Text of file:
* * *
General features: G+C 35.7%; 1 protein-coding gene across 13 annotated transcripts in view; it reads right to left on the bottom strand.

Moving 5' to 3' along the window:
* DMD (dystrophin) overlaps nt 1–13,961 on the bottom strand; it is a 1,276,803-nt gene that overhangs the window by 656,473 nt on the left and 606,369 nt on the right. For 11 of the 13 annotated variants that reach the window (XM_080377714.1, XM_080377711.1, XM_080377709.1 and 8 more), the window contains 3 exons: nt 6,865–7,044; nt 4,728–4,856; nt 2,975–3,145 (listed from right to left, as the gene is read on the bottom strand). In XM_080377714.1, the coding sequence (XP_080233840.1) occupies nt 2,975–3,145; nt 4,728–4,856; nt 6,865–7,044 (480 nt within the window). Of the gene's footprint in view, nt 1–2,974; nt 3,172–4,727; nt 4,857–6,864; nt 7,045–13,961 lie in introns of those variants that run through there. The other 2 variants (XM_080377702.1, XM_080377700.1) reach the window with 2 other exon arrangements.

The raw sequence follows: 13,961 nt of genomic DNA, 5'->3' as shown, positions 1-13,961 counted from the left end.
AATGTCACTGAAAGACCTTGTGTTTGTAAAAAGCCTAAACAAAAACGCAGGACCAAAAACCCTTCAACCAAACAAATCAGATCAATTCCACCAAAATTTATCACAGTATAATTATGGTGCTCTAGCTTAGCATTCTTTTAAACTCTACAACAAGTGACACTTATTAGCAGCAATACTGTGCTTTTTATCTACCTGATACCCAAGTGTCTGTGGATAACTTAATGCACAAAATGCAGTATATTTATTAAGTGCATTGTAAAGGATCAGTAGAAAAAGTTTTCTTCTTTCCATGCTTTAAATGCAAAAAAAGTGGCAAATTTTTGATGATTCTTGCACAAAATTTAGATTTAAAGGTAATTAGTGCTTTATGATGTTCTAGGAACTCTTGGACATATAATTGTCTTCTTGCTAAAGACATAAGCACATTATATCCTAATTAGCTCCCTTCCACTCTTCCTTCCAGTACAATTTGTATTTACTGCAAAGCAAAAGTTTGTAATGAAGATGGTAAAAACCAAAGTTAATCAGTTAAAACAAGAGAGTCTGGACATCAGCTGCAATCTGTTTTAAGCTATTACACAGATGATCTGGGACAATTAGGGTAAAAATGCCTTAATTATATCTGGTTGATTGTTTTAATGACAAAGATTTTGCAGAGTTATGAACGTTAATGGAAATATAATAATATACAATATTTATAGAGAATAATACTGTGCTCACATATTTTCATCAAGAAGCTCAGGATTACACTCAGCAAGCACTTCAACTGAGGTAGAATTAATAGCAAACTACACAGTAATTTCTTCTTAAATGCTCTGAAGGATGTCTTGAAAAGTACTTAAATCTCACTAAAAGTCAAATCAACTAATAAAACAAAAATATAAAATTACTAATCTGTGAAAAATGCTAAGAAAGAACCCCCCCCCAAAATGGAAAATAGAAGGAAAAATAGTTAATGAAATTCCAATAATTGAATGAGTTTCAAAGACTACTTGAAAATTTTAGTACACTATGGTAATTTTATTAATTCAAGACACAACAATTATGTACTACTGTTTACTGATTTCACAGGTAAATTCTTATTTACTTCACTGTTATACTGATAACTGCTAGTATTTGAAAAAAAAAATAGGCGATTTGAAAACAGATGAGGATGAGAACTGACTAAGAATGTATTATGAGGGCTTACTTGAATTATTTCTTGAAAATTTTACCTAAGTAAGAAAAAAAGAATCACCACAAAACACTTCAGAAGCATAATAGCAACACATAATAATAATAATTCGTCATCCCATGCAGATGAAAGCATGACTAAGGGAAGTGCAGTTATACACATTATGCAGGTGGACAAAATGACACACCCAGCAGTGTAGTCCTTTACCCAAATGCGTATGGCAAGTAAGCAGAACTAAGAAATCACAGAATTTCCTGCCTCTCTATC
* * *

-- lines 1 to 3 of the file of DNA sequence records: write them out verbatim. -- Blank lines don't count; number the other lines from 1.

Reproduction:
General features: G+C 35.7%; 1 protein-coding gene across 13 annotated transcripts in view; it reads right to left on the bottom strand.

Moving 5' to 3' along the window:
* DMD (dystrophin) overlaps nt 1–13,961 on the bottom strand; it is a 1,276,803-nt gene that overhangs the window by 656,473 nt on the left and 606,369 nt on the right. For 11 of the 13 annotated variants that reach the window (XM_080377714.1, XM_080377711.1, XM_080377709.1 and 8 more), the window contains 3 exons: nt 6,865–7,044; nt 4,728–4,856; nt 2,975–3,145 (listed from right to left, as the gene is read on the bottom strand). In XM_080377714.1, the coding sequence (XP_080233840.1) occupies nt 2,975–3,145; nt 4,728–4,856; nt 6,865–7,044 (480 nt within the window). Of the gene's footprint in view, nt 1–2,974; nt 3,172–4,727; nt 4,857–6,864; nt 7,045–13,961 lie in introns of those variants that run through there. The other 2 variants (XM_080377702.1, XM_080377700.1) reach the window with 2 other exon arrangements.